When you raise your fists in protest,
I turn my eyes away.
You pile protest upon march upon petition,
– your google calendar full up.
Stop! Slow down.
Clear your heads and your hearts.
Then try again to
search for justice and
help those who are oppressed.
Start over.
Protect those who are orphaned
and plead the case of the widowed.”

“Come now,” says YHWH.
“Let’s look at the choices before you.”

It is probably dangerous to turn a text like this on its head, to invert the examples and say that maybe we need less work for justice and more silence. I am not suggesting that we stop living lives committed to justice and mercy; I am not saying that our commitments to morality and authenticity should cease. I am not suggesting that we stop speaking out on behalf of those who struggle to have their voices heard.

Our words and our work are admirable. So doesn’t it just make sense that more words and more work are even better, especially in Washington DC. But I am not sure that more words and more work are the best use of our time – at least not before we have stepped back and taken a few deep breaths and found our center, in whom we live and move and have our being.

It could be that I am turning this Isaiah passage upside down because eleven of us from the congregation spent last weekend at Allegheny Conference, hearing John 15, talking about “abiding” more and “doing” less. It could be that I have had three months off so I see with new eyes how many different committees and service projects and justice programs we’ve got going here. It could be that I have benefited from a long drink of “enough” and “abundance.” It is probably all those things.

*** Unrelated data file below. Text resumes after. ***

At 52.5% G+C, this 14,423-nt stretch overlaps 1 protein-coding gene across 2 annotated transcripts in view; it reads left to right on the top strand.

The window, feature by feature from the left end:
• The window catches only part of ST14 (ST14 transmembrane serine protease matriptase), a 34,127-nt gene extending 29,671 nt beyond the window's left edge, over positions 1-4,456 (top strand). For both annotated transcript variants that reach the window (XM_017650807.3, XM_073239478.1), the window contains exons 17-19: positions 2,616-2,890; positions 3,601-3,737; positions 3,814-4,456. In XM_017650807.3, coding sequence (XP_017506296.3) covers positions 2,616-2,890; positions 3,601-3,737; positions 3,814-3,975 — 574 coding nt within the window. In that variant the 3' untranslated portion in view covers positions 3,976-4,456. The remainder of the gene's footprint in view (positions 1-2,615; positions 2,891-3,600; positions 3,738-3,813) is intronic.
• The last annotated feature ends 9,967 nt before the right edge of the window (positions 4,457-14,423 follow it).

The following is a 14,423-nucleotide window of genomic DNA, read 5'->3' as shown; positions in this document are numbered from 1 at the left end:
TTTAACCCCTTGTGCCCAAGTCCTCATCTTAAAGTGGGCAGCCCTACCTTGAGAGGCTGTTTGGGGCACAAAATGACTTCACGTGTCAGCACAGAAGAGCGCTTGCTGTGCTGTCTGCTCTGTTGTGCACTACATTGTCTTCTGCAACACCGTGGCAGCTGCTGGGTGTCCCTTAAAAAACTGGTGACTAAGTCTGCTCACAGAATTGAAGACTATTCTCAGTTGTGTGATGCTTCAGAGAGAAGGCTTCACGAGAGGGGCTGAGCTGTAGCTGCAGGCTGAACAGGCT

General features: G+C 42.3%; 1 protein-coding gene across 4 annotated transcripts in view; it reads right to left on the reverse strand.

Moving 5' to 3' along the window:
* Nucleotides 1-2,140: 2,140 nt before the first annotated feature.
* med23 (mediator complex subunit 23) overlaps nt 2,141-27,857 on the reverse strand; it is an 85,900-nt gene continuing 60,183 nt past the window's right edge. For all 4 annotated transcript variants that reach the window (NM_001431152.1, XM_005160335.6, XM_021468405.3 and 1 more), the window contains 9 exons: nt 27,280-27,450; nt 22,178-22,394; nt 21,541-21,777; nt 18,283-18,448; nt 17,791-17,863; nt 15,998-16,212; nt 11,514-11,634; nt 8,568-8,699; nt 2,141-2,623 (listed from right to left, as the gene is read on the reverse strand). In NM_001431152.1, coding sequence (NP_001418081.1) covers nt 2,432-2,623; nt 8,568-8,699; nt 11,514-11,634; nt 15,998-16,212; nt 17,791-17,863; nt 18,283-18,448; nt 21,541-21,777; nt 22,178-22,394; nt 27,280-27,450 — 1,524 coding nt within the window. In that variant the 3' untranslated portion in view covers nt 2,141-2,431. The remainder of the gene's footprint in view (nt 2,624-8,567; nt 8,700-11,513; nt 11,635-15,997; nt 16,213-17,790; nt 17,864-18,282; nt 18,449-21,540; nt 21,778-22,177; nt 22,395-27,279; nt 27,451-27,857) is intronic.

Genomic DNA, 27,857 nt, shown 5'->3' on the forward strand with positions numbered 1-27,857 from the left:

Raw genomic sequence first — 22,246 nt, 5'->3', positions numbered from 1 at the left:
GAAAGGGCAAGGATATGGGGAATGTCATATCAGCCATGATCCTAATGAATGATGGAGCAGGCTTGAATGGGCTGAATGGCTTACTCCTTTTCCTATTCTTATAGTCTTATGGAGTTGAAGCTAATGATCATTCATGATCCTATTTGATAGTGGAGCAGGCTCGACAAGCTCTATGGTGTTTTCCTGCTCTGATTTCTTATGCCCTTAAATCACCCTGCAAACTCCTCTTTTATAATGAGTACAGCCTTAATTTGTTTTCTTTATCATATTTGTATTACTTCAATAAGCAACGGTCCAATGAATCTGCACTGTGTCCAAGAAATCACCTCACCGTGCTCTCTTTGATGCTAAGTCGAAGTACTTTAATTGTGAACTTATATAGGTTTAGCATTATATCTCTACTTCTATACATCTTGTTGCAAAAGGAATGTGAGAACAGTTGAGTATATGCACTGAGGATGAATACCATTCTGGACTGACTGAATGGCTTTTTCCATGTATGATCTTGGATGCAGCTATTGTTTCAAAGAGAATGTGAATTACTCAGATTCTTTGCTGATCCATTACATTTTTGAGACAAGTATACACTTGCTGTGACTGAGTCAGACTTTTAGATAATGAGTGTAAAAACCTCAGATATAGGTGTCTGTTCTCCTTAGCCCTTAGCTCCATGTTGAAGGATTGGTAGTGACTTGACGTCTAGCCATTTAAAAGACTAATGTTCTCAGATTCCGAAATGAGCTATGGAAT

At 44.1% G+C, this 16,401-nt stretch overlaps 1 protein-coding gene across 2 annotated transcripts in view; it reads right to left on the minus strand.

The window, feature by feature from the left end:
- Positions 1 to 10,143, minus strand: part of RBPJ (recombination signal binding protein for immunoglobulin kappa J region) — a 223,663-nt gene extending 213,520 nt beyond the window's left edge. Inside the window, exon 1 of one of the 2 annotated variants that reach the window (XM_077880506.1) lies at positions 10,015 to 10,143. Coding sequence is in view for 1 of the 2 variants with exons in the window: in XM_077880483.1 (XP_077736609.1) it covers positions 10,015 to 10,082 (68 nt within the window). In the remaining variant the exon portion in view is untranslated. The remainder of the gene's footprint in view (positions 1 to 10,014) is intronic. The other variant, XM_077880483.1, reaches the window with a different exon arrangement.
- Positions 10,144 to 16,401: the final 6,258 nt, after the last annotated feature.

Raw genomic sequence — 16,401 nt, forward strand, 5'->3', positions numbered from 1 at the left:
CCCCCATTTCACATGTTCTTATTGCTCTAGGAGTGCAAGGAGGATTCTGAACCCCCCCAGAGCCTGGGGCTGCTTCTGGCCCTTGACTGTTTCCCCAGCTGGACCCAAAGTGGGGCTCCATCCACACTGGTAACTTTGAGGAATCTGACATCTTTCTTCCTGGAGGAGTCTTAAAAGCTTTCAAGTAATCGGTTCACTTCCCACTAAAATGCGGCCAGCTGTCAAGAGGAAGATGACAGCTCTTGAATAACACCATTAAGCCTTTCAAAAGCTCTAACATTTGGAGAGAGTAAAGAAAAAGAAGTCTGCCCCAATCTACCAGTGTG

I admit feeling a little sheepish asking you to slow down. I am probably the one who needs to hear this word the most.

Yesterday Eric and I went for a long bike ride. Before we got on our bikes, we filled our tires with air. I have filled my tires with air many times, in fact I did it just a couple weeks ago. Apparently I had been pumping in about half of the recommended amount. This time, we filled them up and wow, I was gliding and peddling with a whole new ease. I rode across the bridge and up the incline at  Bladensburg Waterfront Park with joy instead of dread. Having full tires makes a real difference.